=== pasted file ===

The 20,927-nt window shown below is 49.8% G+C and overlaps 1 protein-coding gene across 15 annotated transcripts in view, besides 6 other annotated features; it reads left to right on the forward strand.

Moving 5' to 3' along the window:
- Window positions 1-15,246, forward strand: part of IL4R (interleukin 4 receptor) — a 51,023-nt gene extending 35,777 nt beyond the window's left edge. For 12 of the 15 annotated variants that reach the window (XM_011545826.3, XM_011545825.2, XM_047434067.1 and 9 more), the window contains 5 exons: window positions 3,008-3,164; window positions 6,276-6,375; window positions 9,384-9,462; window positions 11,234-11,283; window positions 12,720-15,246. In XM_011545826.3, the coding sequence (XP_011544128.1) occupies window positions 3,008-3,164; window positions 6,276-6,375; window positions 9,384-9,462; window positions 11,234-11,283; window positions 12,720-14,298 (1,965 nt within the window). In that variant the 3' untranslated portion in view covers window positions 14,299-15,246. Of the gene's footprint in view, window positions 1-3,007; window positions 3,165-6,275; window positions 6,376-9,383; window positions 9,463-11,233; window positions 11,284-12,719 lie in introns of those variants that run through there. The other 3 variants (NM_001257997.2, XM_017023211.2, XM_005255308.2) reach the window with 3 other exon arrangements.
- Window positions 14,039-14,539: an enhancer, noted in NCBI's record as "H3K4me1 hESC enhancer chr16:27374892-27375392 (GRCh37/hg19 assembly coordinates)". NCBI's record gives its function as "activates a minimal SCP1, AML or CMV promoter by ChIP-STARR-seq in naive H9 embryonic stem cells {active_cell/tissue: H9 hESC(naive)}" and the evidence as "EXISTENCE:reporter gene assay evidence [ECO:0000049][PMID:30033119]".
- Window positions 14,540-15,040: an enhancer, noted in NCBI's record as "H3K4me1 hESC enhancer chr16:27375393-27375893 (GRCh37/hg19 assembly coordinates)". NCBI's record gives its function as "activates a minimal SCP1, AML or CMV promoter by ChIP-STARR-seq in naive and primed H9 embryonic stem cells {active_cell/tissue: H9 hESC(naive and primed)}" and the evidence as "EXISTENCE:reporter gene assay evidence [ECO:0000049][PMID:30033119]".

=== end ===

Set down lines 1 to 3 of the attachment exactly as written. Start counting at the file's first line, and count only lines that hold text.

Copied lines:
The 20,927-nt window shown below is 49.8% G+C and overlaps 1 protein-coding gene across 15 annotated transcripts in view, besides 6 other annotated features; it reads left to right on the forward strand.

Moving 5' to 3' along the window:
- Window positions 1-15,246, forward strand: part of IL4R (interleukin 4 receptor) — a 51,023-nt gene extending 35,777 nt beyond the window's left edge. For 12 of the 15 annotated variants that reach the window (XM_011545826.3, XM_011545825.2, XM_047434067.1 and 9 more), the window contains 5 exons: window positions 3,008-3,164; window positions 6,276-6,375; window positions 9,384-9,462; window positions 11,234-11,283; window positions 12,720-15,246. In XM_011545826.3, the coding sequence (XP_011544128.1) occupies window positions 3,008-3,164; window positions 6,276-6,375; window positions 9,384-9,462; window positions 11,234-11,283; window positions 12,720-14,298 (1,965 nt within the window). In that variant the 3' untranslated portion in view covers window positions 14,299-15,246. Of the gene's footprint in view, window positions 1-3,007; window positions 3,165-6,275; window positions 6,376-9,383; window positions 9,463-11,233; window positions 11,284-12,719 lie in introns of those variants that run through there. The other 3 variants (NM_001257997.2, XM_017023211.2, XM_005255308.2) reach the window with 3 other exon arrangements.